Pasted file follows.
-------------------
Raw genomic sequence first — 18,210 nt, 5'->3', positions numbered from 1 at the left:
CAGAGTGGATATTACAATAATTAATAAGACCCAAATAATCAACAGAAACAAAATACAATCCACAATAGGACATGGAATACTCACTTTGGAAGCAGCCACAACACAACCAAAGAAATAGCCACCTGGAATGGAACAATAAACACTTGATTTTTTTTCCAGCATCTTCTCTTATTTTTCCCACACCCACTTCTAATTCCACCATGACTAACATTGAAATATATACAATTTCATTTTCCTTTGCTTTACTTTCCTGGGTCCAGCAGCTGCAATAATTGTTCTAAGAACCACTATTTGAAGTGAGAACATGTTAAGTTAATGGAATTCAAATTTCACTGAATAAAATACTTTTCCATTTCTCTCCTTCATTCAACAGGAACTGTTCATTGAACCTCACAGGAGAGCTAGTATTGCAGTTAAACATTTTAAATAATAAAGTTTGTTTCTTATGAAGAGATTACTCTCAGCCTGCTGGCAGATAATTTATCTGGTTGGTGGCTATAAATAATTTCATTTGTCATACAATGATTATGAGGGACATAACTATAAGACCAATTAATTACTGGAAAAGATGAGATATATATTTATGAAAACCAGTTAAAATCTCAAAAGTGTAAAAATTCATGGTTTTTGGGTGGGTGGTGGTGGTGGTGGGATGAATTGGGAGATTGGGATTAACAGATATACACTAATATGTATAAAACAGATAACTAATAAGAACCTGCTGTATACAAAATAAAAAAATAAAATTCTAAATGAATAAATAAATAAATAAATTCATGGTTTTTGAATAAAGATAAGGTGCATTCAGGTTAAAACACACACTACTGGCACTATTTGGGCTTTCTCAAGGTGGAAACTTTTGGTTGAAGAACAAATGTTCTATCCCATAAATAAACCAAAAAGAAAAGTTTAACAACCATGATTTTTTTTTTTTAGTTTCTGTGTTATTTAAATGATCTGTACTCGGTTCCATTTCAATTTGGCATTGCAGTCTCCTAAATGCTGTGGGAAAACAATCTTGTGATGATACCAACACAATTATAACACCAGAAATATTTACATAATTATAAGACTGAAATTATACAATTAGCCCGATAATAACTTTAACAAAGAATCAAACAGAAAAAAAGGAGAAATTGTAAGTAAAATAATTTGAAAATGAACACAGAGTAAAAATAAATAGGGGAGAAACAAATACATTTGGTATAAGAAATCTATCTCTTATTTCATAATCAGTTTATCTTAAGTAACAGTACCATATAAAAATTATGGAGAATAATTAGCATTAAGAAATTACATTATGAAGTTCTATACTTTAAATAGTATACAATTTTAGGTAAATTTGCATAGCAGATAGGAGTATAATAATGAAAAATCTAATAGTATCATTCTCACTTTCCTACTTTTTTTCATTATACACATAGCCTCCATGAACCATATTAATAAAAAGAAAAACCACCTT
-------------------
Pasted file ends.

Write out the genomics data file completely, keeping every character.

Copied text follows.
Raw genomic sequence first — 18,210 nt, 5'->3', positions numbered from 1 at the left:
CAGAGTGGATATTACAATAATTAATAAGACCCAAATAATCAACAGAAACAAAATACAATCCACAATAGGACATGGAATACTCACTTTGGAAGCAGCCACAACACAACCAAAGAAATAGCCACCTGGAATGGAACAATAAACACTTGATTTTTTTTCCAGCATCTTCTCTTATTTTTCCCACACCCACTTCTAATTCCACCATGACTAACATTGAAATATATACAATTTCATTTTCCTTTGCTTTACTTTCCTGGGTCCAGCAGCTGCAATAATTGTTCTAAGAACCACTATTTGAAGTGAGAACATGTTAAGTTAATGGAATTCAAATTTCACTGAATAAAATACTTTTCCATTTCTCTCCTTCATTCAACAGGAACTGTTCATTGAACCTCACAGGAGAGCTAGTATTGCAGTTAAACATTTTAAATAATAAAGTTTGTTTCTTATGAAGAGATTACTCTCAGCCTGCTGGCAGATAATTTATCTGGTTGGTGGCTATAAATAATTTCATTTGTCATACAATGATTATGAGGGACATAACTATAAGACCAATTAATTACTGGAAAAGATGAGATATATATTTATGAAAACCAGTTAAAATCTCAAAAGTGTAAAAATTCATGGTTTTTGGGTGGGTGGTGGTGGTGGTGGGATGAATTGGGAGATTGGGATTAACAGATATACACTAATATGTATAAAACAGATAACTAATAAGAACCTGCTGTATACAAAATAAAAAAATAAAATTCTAAATGAATAAATAAATAAATAAATTCATGGTTTTTGAATAAAGATAAGGTGCATTCAGGTTAAAACACACACTACTGGCACTATTTGGGCTTTCTCAAGGTGGAAACTTTTGGTTGAAGAACAAATGTTCTATCCCATAAATAAACCAAAAAGAAAAGTTTAACAACCATGATTTTTTTTTTTTAGTTTCTGTGTTATTTAAATGATCTGTACTCGGTTCCATTTCAATTTGGCATTGCAGTCTCCTAAATGCTGTGGGAAAACAATCTTGTGATGATACCAACACAATTATAACACCAGAAATATTTACATAATTATAAGACTGAAATTATACAATTAGCCCGATAATAACTTTAACAAAGAATCAAACAGAAAAAAAGGAGAAATTGTAAGTAAAATAATTTGAAAATGAACACAGAGTAAAAATAAATAGGGGAGAAACAAATACATTTGGTATAAGAAATCTATCTCTTATTTCATAATCAGTTTATCTTAAGTAACAGTACCATATAAAAATTATGGAGAATAATTAGCATTAAGAAATTACATTATGAAGTTCTATACTTTAAATAGTATACAATTTTAGGTAAATTTGCATAGCAGATAGGAGTATAATAATGAAAAATCTAATAGTATCATTCTCACTTTCCTACTTTTTTTCATTATACACATAGCCTCCATGAACCATATTAATAAAAAGAAAAACCACCTT